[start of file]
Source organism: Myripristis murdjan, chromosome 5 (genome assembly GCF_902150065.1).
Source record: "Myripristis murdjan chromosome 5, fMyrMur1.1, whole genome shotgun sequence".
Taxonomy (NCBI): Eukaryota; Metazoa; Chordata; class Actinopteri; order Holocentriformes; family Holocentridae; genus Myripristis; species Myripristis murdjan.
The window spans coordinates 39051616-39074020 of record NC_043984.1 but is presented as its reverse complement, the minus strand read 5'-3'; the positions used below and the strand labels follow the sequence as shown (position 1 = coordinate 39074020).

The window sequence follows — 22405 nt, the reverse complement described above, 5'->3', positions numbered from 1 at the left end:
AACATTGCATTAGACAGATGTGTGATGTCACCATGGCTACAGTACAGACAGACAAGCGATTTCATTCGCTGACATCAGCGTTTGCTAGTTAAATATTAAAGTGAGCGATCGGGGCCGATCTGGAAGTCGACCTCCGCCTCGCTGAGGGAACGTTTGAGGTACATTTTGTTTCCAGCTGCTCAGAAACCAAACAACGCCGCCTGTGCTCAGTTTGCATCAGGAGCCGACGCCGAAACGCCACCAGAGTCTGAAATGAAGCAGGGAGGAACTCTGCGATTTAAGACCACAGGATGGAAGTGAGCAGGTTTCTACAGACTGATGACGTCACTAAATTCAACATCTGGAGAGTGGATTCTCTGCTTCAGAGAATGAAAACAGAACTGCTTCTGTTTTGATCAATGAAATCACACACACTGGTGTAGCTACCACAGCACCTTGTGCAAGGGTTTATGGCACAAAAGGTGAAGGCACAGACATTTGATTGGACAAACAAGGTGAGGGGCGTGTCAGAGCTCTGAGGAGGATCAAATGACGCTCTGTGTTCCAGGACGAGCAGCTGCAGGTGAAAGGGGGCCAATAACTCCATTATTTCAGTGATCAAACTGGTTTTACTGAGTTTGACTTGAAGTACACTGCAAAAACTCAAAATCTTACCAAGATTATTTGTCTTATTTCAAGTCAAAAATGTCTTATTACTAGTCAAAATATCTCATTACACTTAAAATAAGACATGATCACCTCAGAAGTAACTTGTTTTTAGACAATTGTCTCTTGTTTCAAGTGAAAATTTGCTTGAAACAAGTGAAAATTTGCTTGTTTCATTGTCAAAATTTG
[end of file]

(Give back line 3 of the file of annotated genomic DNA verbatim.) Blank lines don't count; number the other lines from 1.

Taxonomy (NCBI): Eukaryota; Metazoa; Chordata; class Actinopteri; order Holocentriformes; family Holocentridae; genus Myripristis; species Myripristis murdjan.